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Richard Holden is MP for North West Durham.

The Quebec Tea Rooms, Quebec, Co. Durham

Every MP’s office has them – numbering from a few dozen to a couple of hundred: they are ‘the regulars.’ Mrs B is one of them. In the 20 months or so since I’ve been elected, she’s been in contact more than 20 times. However, despite her regular emails about a diverse range of issues, both local and national, we’ve never actually met – until now.

She is one of four local people who pop down to the Quebec Tearooms for a chat. The “QT” as the locals call it is a lovely café and gift shop in the middle of a terrace in one of the hamlets that dot the Wear Valley, the central rural band of villages that separate the town of Consett in the north of my constituency, from the smaller towns of Crook and Willington in the south. Today, the QT is the 23rd stop out of 60 or so on my two-week summer surgery constituency tour.

Interacting by email, letter, or even telephone and zoom feels impersonal and remote. Sitting with someone in the flesh is different. It takes the edge off, and those small elements that remind both constituent and MP that the other person is human. The last few days have re-enforced to me just how important those chats and conversations in person are.

Last week also saw Kwasi Kwarteng visit The Grey Horse pub and the Consett Ale Works brewery attached to it in Consett. For constituencies ‘out of the way’ like mine – a four and a half drive from Westminster on a clear run – these visits by Ministers really cut through. If you feel that for decades you’ve been ‘ignored’, and then having someone visit, talk to you, and listen, it really makes a difference. They also show that your MP can get a hearing at the top table in Westminster.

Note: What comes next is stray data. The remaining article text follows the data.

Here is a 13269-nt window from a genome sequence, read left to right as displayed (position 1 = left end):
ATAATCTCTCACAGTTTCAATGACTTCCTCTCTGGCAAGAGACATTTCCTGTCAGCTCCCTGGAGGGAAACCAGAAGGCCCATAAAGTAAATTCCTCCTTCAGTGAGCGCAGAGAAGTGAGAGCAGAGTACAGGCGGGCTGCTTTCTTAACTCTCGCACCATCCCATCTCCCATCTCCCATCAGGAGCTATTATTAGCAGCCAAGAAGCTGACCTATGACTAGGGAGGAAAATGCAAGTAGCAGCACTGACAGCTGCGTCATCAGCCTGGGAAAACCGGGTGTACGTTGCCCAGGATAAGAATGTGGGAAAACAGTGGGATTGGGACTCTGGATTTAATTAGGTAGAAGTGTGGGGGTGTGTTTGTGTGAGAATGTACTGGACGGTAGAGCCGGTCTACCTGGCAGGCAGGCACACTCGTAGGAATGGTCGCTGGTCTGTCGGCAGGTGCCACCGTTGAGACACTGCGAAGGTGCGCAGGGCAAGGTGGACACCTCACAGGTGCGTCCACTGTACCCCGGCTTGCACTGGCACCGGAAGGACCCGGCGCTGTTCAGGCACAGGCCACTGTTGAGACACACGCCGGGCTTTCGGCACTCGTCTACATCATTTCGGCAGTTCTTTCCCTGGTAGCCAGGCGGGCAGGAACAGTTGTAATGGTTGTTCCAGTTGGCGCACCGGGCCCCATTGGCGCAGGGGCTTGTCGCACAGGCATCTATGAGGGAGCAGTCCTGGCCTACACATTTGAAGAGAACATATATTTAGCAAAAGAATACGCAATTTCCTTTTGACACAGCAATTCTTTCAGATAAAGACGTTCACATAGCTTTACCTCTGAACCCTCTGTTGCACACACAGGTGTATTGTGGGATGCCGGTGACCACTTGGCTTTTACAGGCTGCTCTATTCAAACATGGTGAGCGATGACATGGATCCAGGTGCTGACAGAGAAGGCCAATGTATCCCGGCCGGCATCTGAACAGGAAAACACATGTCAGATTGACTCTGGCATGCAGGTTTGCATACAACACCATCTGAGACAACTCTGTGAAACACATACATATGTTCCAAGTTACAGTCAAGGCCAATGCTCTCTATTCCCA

For 2019 intake MPs, being in Parliament itself has been a bizarre experience. Those chats with ministers in corridors, the Commons tearoom, or the voting lobby have been far fewer. The place has been a shadow of the parliaments that those elected in previous years have known. Without a doubt that has not helped the collegiate interaction which makes you feel part of a team with a common goal.

Much less commented on has been the fact that the coronavirus restrictions have also reduced the presence of staff in Parliament. I didn’t meet my office manager in person for four months after their appointment, and not being in the same place as your team means things take longer, and you don’t develop that almost sixth sense of understanding and interaction that oils the wheels of any office.

Moreover, the relationships built up between staff from different MPs offices – where they share tips, information, and knowledge – have also been curtailed. The ebb and flow of conversation does not happen via a relatively formalised setting on zoom as it does in the lunch que or while sharing a coffee or a pint.

The return of Parliament in September will remove much of this sub-optimal working. I hope that other workplaces follow suit too, because one thing is clear from Covid: presence matters. While experienced staff can usually work quite well from distance – fulfilling tasks that have been performed before and managing clear objectives and workloads – that’s often not the same for people starting out. Learning and development for young staff best takes place when they’re cheek-by-jowl with more senior members of the team.

With so many people likely to be changing jobs too – given that the pandemic has turbo-charged long-standing economic trends away from certain sectors – being in the ‘new job’, with all the pressures and differences that entails, presence will matter too. Parliament has finally given a clear signal of its direction of travel. Government and the civil service should do the same and expect business to follow.

If not, we’ll all be poorer, but the impact will be felt most by those who’ve already been impacted most by the Covid-19 restrictions – those just starting out. Rather than retreat to the comfort and convenience of video calls from spare bedrooms in nice houses, the senior managers from our civil services to our businesses need to give get back to the workplace. The next generation need to be able to learn as much as possible from the experience of others and that’s done best when they’re in the same room.